Trend Analysis Since the transactions are recorded only when the cash changes hands, there may be a significant time gap between even occurrence and its recording. Hence, trend analysis may not be possible. Since transactions are recorded as they occur, there is an accurate representation of when the transaction has happened. Thus, it is easier to analyze the sales or expense patterns.
Industry Specific This method is not a preferred method of accounting for businesses which have a big gestation period and huge capital involved; e.g., construction, real estate. The method is followed generally by small businesses This is a preferred method of accounting for businesses which have a big gestation period and huge capital involved.
GAAP accepted Cash accounting method is not a GAAP approved method of accounting. This method is approved by GAAP (Generally Accepted Accounting Principles.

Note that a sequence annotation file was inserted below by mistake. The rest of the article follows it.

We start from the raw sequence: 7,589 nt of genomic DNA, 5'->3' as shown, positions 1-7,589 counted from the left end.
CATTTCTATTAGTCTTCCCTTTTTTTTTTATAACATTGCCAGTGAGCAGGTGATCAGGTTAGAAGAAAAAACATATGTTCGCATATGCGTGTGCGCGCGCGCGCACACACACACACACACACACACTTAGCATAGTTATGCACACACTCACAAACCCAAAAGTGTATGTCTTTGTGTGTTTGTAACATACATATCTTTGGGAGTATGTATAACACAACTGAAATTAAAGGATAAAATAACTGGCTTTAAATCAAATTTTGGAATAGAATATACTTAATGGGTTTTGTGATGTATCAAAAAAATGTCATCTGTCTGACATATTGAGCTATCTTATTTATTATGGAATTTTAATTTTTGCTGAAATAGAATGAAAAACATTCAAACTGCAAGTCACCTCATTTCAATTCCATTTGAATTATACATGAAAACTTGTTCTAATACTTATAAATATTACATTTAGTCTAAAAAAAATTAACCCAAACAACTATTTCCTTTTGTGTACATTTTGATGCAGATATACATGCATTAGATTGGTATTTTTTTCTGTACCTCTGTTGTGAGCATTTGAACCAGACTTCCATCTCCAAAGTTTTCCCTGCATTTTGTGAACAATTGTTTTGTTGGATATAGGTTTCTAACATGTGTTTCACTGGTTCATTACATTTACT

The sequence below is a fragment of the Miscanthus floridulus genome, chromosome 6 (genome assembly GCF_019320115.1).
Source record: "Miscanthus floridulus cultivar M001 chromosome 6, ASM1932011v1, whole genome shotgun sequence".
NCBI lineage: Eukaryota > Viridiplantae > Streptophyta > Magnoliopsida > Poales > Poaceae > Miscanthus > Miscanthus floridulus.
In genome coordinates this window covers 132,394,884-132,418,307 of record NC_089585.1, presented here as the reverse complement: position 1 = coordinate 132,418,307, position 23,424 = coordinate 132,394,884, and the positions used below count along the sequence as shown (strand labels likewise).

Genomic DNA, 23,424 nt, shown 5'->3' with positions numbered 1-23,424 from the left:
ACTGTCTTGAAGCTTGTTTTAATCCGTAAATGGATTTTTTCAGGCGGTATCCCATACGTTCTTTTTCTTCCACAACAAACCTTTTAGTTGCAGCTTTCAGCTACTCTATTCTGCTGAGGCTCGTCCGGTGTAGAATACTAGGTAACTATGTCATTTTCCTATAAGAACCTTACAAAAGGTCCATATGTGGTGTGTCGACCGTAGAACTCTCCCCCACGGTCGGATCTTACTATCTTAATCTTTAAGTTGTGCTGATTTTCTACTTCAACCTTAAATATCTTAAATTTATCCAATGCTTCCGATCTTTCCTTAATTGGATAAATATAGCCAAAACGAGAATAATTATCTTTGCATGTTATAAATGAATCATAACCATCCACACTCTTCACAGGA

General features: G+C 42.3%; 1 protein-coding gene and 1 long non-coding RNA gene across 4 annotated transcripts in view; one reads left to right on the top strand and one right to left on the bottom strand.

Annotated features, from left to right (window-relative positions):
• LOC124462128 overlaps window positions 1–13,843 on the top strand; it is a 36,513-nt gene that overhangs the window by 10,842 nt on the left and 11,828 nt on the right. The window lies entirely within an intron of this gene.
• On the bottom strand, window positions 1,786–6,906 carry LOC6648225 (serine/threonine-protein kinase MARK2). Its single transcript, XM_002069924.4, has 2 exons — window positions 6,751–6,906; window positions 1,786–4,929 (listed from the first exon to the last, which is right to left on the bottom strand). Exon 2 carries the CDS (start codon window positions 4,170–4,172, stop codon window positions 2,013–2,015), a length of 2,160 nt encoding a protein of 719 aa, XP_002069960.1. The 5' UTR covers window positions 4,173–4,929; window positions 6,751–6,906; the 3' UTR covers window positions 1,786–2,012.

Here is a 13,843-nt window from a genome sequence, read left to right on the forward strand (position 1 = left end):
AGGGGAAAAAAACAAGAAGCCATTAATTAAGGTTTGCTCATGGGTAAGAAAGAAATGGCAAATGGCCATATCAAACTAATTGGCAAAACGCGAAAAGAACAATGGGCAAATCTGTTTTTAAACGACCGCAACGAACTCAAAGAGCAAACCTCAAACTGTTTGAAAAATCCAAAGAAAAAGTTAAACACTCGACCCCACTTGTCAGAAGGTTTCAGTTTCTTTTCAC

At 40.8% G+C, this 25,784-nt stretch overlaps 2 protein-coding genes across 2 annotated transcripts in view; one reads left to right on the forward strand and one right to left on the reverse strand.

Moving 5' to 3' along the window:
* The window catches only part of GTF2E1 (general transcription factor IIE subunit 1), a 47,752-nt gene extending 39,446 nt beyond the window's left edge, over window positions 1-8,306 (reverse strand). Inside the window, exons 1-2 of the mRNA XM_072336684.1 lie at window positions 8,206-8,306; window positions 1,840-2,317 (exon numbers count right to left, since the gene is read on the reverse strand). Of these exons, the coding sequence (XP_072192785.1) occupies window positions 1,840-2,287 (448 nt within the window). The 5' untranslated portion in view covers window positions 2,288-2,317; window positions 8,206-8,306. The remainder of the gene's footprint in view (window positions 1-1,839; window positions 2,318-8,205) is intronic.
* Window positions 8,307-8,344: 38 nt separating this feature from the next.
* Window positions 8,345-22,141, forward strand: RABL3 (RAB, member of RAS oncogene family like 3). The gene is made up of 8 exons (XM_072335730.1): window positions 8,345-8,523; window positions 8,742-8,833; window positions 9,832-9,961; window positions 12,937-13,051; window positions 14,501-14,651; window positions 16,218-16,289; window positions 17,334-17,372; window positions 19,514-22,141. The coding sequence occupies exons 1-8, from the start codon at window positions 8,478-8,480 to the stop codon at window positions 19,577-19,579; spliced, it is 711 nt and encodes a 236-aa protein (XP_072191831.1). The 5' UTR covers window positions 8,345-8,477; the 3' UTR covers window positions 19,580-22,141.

Taxation Since the transaction is recorded only when actual cash inflow or outflow is involved, tax liability may be lower at times. However, the method has its shortcomings and is not flexible for reporting for taxation purpose. Accrual accounting, for its accuracy, is apt for reporting for taxation purpose.

Which Method Should Be Used – Cash vs. Accrual Accounting

Each of the accounting methods has its own benefits and shortcomings. If you have a small business or a business type where cash is exchanged almost instantaneously, you can opt for cash accounting because of its ease of use.

On the other hand, if you have a huge business turnover where involving complex transactions like loans, repayments, inventory, creditors, reserves, accounts receivable etc. you are better off using the accrual basis of accounting. This method is considered to show a better picture of business profitability and its operations. 

Last updated on : January 18th, 2017
What’s your view on this? Share it in comments below.

Leave a Reply

  • Intangible Assets
    Intangible Assets and its Types
  • Advantages and Disadvantages of Fund Flow Statement
    Advantages and Disadvantages of Fund Flow Statement
  • Meaning and Types of Liabilities
    Meaning and Types of Liabilities
  • What is Debit and Credit – An Easy to Understand Explanation
    What is Debit and Credit – An …
  • Subscribe to Blog via Email

    Enter your email address to subscribe to this blog and receive notifications of new posts by email.